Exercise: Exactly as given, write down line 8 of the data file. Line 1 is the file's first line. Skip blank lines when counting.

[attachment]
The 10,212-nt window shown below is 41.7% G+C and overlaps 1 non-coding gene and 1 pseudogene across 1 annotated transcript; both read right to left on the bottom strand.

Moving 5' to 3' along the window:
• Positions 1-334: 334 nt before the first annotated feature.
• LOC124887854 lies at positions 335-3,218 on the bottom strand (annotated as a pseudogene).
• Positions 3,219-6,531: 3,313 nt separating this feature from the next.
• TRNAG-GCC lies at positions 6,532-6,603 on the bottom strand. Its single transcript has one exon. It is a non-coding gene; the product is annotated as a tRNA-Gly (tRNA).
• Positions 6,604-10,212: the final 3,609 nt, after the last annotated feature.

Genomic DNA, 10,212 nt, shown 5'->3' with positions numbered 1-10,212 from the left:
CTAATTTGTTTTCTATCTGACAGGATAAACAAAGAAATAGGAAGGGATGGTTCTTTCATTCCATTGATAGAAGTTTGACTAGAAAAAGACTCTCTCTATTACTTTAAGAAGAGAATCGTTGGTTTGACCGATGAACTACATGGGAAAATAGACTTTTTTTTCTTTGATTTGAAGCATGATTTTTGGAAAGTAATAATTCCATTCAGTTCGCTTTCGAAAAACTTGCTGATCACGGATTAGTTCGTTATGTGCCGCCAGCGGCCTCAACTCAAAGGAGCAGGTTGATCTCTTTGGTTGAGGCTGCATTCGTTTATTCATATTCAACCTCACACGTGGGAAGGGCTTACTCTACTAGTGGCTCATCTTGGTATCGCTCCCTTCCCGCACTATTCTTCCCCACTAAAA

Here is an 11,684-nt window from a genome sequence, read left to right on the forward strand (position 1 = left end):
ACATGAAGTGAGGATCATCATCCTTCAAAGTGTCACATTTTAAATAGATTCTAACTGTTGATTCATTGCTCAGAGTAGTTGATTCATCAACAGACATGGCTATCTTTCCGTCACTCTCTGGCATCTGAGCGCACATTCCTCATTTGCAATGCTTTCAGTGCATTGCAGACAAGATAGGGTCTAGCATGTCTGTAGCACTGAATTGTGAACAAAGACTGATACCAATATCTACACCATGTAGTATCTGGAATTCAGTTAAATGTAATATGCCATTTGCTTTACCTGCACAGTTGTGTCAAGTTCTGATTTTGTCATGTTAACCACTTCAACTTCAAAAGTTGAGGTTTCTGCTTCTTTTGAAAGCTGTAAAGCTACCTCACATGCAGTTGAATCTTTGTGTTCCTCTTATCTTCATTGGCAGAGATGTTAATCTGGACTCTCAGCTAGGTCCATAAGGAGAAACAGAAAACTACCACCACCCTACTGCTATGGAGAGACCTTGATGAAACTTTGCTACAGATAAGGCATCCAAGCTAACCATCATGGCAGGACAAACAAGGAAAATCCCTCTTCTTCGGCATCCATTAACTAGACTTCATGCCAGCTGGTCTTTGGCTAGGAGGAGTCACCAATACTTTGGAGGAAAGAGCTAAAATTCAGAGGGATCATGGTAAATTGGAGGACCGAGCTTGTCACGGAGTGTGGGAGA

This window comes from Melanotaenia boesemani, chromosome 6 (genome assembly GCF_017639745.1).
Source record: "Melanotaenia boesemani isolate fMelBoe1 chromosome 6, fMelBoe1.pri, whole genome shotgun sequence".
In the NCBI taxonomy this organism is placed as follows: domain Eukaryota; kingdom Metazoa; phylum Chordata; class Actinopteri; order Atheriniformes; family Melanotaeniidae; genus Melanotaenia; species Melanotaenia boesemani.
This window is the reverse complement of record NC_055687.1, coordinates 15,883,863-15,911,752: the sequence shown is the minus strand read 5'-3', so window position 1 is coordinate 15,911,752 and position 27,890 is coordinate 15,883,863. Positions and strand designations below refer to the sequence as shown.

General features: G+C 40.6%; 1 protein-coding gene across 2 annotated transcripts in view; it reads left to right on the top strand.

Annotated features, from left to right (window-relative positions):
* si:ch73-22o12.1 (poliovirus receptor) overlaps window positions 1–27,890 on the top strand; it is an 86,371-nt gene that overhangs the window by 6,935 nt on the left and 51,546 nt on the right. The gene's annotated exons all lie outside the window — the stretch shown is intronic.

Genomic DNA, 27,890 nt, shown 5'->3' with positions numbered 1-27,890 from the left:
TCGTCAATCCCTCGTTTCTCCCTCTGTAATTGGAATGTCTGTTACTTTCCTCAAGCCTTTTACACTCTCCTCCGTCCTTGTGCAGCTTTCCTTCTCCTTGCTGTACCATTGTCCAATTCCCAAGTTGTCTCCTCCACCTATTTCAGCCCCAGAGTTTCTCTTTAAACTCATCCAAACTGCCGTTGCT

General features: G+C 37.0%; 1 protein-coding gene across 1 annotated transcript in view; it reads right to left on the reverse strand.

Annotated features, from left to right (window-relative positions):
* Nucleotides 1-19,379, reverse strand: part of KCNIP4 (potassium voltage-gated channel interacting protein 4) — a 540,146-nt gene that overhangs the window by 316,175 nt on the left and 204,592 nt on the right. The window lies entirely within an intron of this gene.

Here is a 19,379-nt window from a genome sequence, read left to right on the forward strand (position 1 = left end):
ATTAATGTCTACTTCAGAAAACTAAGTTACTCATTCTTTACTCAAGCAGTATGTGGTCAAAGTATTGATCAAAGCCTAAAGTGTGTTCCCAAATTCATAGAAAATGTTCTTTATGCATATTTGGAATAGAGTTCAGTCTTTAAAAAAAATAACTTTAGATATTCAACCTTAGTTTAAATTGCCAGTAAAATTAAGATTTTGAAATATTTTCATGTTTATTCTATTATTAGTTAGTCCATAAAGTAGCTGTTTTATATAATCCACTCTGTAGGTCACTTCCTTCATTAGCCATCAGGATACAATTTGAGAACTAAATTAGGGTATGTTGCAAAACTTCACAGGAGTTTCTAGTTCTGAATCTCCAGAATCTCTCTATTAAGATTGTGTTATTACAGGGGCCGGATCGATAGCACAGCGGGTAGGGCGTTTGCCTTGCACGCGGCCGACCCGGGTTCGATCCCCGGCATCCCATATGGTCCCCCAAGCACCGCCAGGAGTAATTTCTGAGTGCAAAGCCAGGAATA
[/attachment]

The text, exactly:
Genomic DNA, 10,212 nt, shown 5'->3' with positions numbered 1-10,212 from the left: